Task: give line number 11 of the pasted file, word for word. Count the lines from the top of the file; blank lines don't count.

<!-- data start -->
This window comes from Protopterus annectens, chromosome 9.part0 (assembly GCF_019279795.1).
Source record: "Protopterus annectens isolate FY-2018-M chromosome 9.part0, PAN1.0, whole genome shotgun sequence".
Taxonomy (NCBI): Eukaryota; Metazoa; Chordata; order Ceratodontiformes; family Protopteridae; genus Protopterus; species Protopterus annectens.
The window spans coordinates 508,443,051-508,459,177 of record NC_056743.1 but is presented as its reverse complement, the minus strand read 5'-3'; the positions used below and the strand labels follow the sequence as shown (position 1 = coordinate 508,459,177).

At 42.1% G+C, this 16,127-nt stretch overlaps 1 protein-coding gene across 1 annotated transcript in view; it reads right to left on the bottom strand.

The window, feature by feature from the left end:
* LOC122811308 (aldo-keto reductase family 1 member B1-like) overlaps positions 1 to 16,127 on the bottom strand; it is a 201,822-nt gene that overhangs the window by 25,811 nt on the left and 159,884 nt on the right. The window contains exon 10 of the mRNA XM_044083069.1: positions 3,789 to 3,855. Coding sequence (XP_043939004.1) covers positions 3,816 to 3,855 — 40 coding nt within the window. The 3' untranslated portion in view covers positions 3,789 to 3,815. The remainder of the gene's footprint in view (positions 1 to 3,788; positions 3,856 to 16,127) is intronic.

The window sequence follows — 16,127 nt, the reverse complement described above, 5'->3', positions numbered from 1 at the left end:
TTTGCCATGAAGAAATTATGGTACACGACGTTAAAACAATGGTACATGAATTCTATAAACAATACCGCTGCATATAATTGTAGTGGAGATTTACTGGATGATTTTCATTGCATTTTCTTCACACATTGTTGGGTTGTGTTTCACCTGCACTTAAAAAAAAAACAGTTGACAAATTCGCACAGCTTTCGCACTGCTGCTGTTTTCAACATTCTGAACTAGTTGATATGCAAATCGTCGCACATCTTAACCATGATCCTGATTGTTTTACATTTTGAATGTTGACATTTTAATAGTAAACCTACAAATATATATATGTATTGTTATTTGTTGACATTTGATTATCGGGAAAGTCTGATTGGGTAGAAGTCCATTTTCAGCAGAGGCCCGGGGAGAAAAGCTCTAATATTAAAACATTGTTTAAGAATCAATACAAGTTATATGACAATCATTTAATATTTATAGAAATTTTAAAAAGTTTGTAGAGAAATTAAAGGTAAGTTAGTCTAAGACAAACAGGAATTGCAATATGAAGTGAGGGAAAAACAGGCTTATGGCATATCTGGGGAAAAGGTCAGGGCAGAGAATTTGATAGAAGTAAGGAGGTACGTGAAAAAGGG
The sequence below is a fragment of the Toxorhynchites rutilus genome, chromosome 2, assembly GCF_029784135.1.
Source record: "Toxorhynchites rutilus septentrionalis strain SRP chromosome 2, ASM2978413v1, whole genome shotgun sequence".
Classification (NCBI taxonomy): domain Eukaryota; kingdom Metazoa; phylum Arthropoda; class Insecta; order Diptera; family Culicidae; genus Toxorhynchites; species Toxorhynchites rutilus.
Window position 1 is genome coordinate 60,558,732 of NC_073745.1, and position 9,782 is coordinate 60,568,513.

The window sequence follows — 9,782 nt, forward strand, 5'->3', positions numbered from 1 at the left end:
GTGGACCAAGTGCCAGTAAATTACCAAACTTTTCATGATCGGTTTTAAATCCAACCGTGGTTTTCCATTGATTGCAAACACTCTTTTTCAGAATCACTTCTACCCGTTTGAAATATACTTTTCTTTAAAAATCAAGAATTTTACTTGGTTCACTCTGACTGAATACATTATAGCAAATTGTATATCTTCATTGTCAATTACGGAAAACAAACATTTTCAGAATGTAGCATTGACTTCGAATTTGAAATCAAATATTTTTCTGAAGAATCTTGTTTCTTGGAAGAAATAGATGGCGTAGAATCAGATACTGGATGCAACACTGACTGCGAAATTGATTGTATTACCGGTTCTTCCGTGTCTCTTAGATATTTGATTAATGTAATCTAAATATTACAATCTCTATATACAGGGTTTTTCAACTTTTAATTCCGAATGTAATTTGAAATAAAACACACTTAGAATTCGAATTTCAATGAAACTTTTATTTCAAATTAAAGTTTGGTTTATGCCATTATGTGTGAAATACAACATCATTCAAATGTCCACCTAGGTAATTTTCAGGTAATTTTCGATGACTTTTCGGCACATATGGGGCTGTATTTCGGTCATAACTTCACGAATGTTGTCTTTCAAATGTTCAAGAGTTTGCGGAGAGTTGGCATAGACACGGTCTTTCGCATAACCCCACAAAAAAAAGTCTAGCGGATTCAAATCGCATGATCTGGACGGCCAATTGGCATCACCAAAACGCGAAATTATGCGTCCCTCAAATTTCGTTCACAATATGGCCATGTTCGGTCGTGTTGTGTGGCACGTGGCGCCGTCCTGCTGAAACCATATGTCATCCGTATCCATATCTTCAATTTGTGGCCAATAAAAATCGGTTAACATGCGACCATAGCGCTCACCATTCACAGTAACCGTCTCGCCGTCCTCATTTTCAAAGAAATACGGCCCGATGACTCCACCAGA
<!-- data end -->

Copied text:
Source record: "Toxorhynchites rutilus septentrionalis strain SRP chromosome 2, ASM2978413v1, whole genome shotgun sequence".